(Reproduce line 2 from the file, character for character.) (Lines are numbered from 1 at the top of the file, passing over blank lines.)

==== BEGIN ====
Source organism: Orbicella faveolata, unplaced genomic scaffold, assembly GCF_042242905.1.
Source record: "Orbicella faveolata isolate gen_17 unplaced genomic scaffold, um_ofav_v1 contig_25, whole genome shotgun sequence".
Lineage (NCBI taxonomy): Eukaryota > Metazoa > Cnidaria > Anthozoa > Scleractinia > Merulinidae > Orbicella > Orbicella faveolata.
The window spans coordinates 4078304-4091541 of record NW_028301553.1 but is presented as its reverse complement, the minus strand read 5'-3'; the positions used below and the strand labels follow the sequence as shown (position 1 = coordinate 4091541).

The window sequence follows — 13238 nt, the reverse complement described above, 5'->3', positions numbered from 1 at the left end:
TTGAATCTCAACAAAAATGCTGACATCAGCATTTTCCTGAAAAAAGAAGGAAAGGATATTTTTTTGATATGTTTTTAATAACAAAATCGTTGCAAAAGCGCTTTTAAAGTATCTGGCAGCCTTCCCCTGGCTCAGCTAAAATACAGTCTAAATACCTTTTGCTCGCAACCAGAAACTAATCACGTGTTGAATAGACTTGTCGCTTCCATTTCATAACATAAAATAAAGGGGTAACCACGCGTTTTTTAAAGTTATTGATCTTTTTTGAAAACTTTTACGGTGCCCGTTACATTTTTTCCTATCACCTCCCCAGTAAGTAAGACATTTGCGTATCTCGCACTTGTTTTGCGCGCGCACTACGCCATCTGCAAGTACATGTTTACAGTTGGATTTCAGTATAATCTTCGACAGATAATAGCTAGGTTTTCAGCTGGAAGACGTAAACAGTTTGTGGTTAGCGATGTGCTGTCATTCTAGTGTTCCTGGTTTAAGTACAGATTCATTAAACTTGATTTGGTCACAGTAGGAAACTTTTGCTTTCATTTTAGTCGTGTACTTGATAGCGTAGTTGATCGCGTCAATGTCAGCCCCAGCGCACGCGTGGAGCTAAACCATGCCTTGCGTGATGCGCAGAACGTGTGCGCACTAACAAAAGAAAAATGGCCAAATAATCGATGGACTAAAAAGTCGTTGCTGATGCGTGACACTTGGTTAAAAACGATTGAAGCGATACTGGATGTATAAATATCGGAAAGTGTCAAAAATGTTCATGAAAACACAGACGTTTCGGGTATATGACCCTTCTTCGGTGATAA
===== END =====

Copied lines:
Source record: "Orbicella faveolata isolate gen_17 unplaced genomic scaffold, um_ofav_v1 contig_25, whole genome shotgun sequence".